Arguable one of the most surprisingly ambitious additions to the Netflix production catalogue was ‘The Foreigner’. A seemingly cheap bust-up between two ‘has-beens’ Jackie Chan and Pierce Brosnan turned out to be one of the most riveting and multifaceted thrillers that has come onto Netflix’s domain. With stellar performances from both leading men, we see both actors (especially Jackie) In a light never seen before (or at least for a considerable amount of time).
Revenge seems to be the main driving force of the film; in the form of Quan (Jackie Chan). A seemingly normal middle aged father, Quan is set on a path of destruction, despair, angst and yes; revenge. Following the tragic death of his only child, whom he daunts on to such an extent it manifests itself in an almost overprotective nature. This seemingly sets the tone for the entire movie as that overprotectiveness drives the raw emotions, and indeed the ‘at all costs’ attitude we see so beautifully and tastefully displayed by Jackie Chan. Which in itself is somewhat of an outspoken plot line, in the sense that never has there really been a British Chinese/ Asian character whom is the main protagonist in a major cinematic release (bizarrely).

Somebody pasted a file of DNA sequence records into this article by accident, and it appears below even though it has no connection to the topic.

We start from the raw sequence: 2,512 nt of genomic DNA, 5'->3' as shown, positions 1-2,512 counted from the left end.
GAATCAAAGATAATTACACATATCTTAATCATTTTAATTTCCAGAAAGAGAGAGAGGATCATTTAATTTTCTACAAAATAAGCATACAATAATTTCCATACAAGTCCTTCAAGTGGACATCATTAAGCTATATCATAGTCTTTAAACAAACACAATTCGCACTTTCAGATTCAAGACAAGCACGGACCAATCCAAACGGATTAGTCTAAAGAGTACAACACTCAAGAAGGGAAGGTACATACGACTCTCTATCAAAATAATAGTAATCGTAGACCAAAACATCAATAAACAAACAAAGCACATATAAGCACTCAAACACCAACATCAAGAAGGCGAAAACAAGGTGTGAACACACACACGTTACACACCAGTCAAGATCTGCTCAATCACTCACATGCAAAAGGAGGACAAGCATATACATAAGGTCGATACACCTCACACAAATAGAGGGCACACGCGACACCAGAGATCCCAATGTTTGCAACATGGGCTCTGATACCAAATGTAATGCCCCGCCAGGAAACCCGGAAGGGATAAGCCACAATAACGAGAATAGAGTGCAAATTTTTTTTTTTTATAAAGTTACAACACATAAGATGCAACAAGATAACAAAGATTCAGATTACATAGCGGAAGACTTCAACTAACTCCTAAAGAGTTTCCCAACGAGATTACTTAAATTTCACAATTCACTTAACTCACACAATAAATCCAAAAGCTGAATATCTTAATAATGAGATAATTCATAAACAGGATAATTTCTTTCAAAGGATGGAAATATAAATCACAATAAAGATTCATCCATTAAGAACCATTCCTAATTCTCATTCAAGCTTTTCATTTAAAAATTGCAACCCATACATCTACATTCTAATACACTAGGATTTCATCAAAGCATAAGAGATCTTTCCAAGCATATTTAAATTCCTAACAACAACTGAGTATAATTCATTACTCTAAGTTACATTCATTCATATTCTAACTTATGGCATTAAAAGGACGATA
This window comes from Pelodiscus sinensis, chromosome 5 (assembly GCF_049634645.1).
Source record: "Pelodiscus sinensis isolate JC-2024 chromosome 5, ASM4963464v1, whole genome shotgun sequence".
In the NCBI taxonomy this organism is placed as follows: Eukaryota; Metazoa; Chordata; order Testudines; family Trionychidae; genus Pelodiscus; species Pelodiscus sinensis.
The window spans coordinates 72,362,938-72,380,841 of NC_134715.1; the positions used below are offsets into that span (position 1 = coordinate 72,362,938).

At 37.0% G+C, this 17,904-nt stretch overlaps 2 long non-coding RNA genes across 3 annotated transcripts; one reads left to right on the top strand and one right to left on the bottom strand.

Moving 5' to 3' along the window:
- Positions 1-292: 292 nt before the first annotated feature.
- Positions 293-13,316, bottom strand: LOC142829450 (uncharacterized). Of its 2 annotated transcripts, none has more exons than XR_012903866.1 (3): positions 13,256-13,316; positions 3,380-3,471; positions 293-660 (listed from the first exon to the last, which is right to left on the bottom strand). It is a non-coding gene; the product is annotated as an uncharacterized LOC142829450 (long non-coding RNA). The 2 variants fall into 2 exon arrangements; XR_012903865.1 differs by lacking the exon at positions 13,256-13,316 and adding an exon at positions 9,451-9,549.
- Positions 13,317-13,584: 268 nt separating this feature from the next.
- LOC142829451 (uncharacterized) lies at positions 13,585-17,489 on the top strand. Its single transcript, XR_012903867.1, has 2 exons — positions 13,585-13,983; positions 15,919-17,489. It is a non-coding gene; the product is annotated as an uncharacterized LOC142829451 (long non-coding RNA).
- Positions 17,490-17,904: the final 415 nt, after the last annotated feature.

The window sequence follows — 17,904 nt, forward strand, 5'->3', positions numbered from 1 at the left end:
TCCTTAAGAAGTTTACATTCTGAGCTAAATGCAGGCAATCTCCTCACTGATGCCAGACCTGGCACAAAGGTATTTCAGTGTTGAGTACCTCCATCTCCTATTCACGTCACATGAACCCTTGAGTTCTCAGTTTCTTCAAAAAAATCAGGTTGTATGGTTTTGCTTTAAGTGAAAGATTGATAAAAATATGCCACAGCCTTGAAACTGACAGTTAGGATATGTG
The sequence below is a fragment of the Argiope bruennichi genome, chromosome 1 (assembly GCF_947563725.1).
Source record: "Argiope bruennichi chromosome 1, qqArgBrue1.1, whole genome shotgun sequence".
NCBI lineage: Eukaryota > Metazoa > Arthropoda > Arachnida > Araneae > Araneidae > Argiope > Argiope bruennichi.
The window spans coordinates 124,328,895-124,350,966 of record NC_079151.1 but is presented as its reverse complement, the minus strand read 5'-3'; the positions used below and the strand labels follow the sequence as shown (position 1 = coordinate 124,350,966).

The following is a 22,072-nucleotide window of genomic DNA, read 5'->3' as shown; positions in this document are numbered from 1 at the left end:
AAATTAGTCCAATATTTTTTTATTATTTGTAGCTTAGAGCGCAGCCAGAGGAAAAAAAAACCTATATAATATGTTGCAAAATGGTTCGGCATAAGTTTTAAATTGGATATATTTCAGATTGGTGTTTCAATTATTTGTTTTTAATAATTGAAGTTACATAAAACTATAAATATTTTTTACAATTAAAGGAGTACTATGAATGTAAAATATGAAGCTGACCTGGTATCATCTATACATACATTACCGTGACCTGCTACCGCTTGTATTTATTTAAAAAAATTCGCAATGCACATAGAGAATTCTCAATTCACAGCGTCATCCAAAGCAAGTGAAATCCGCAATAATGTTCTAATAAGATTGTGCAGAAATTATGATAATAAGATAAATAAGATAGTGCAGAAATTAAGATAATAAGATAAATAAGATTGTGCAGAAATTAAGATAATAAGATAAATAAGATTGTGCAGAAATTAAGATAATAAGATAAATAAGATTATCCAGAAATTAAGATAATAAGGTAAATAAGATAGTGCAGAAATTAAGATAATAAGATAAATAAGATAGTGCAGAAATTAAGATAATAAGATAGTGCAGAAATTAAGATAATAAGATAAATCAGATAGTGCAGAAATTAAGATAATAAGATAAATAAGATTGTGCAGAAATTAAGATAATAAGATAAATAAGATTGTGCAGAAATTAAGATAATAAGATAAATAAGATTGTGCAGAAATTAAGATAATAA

On the surface this sounds like a generic action movie plot, two hours of mindless shooting with a hundred plus death count by one extraordinary man to reach some apparent conclusion. The Foreigner could not be further from that narrative. As the political nature of the movie unravels, we start to understand the significance the explosion and the death of Quan’s daughter. It’s the political rhetoric and brilliant scripting that brings this movie into its own.
What is so brilliant about this movie is its pacing. Martin Campbell’s ability to tastefully drip-feed the audience with a sense of importance to each and every scene throughout (with the intermittent injection of action) shows just how abhorrently only fashioned and unnecessary a two hour ‘shoot em up’ really is.
That is not to say this movie is completely abstinent of flaws; it most certainly is not. For one, the back story of Quan himself is almost nondescript (apart from a few formalities with regards to his military background), the action scenes are still slightly too 1970’s James bond, in so far as the old ‘that would never happen’ springs to mind. However these are mere side notes, because this movie really tries to exhume excellence and tries to differentiate.
A commendable addition to Netflix’s original catalogue has to be applauded for both its ambition and its willingness to experiment. Experiment in the sense of characterisations and a plot line that is truly multifaceted and undoubtedly unique in the action-thriller genre. 7/10